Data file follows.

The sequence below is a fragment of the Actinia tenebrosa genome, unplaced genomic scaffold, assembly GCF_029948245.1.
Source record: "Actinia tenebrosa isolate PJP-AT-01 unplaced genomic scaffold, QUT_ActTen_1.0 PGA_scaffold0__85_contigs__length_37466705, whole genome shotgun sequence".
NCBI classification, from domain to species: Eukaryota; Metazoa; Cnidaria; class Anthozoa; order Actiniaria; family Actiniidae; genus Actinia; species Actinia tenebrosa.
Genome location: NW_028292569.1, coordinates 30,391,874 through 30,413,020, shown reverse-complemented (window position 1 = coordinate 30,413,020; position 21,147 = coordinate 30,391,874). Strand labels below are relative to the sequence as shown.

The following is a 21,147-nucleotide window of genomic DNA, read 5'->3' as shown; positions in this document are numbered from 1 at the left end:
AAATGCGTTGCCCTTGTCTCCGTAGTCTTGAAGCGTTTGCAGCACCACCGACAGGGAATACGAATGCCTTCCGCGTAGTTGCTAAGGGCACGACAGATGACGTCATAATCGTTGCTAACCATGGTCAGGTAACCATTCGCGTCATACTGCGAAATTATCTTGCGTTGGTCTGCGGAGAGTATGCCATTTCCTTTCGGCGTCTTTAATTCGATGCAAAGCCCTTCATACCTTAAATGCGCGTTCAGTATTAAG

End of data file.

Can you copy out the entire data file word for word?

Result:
The sequence below is a fragment of the Actinia tenebrosa genome, unplaced genomic scaffold, assembly GCF_029948245.1.
Source record: "Actinia tenebrosa isolate PJP-AT-01 unplaced genomic scaffold, QUT_ActTen_1.0 PGA_scaffold0__85_contigs__length_37466705, whole genome shotgun sequence".
NCBI classification, from domain to species: Eukaryota; Metazoa; Cnidaria; class Anthozoa; order Actiniaria; family Actiniidae; genus Actinia; species Actinia tenebrosa.
Genome location: NW_028292569.1, coordinates 30,391,874 through 30,413,020, shown reverse-complemented (window position 1 = coordinate 30,413,020; position 21,147 = coordinate 30,391,874). Strand labels below are relative to the sequence as shown.

The following is a 21,147-nucleotide window of genomic DNA, read 5'->3' as shown; positions in this document are numbered from 1 at the left end:
AAATGCGTTGCCCTTGTCTCCGTAGTCTTGAAGCGTTTGCAGCACCACCGACAGGGAATACGAATGCCTTCCGCGTAGTTGCTAAGGGCACGACAGATGACGTCATAATCGTTGCTAACCATGGTCAGGTAACCATTCGCGTCATACTGCGAAATTATCTTGCGTTGGTCTGCGGAGAGTATGCCATTTCCTTTCGGCGTCTTTAATTCGATGCAAAGCCCTTCATACCTTAAATGCGCGTTCAGTATTAAG